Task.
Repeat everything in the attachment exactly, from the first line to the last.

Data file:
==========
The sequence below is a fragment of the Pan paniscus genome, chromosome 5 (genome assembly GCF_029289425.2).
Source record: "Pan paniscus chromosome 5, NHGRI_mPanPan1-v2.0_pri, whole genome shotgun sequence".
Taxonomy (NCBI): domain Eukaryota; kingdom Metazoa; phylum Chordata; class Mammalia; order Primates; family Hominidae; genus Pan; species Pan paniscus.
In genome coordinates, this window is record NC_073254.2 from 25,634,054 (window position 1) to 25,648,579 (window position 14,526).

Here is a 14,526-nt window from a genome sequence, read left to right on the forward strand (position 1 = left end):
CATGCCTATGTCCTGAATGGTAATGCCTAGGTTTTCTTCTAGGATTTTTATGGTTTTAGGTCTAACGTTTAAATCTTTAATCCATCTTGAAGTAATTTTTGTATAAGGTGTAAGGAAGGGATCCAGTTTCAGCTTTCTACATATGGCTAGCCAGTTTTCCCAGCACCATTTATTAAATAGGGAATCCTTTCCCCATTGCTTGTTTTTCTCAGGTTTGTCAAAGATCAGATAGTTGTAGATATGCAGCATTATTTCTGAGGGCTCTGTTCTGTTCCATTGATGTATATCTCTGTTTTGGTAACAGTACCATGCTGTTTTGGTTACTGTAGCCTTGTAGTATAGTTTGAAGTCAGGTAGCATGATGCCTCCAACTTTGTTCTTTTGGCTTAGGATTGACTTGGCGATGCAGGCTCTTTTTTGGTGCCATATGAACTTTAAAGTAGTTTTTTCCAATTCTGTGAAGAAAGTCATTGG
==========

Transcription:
The sequence below is a fragment of the Pan paniscus genome, chromosome 5 (genome assembly GCF_029289425.2).
Source record: "Pan paniscus chromosome 5, NHGRI_mPanPan1-v2.0_pri, whole genome shotgun sequence".
Taxonomy (NCBI): domain Eukaryota; kingdom Metazoa; phylum Chordata; class Mammalia; order Primates; family Hominidae; genus Pan; species Pan paniscus.
In genome coordinates, this window is record NC_073254.2 from 25,634,054 (window position 1) to 25,648,579 (window position 14,526).

Here is a 14,526-nt window from a genome sequence, read left to right on the forward strand (position 1 = left end):
CATGCCTATGTCCTGAATGGTAATGCCTAGGTTTTCTTCTAGGATTTTTATGGTTTTAGGTCTAACGTTTAAATCTTTAATCCATCTTGAAGTAATTTTTGTATAAGGTGTAAGGAAGGGATCCAGTTTCAGCTTTCTACATATGGCTAGCCAGTTTTCCCAGCACCATTTATTAAATAGGGAATCCTTTCCCCATTGCTTGTTTTTCTCAGGTTTGTCAAAGATCAGATAGTTGTAGATATGCAGCATTATTTCTGAGGGCTCTGTTCTGTTCCATTGATGTATATCTCTGTTTTGGTAACAGTACCATGCTGTTTTGGTTACTGTAGCCTTGTAGTATAGTTTGAAGTCAGGTAGCATGATGCCTCCAACTTTGTTCTTTTGGCTTAGGATTGACTTGGCGATGCAGGCTCTTTTTTGGTGCCATATGAACTTTAAAGTAGTTTTTTCCAATTCTGTGAAGAAAGTCATTGG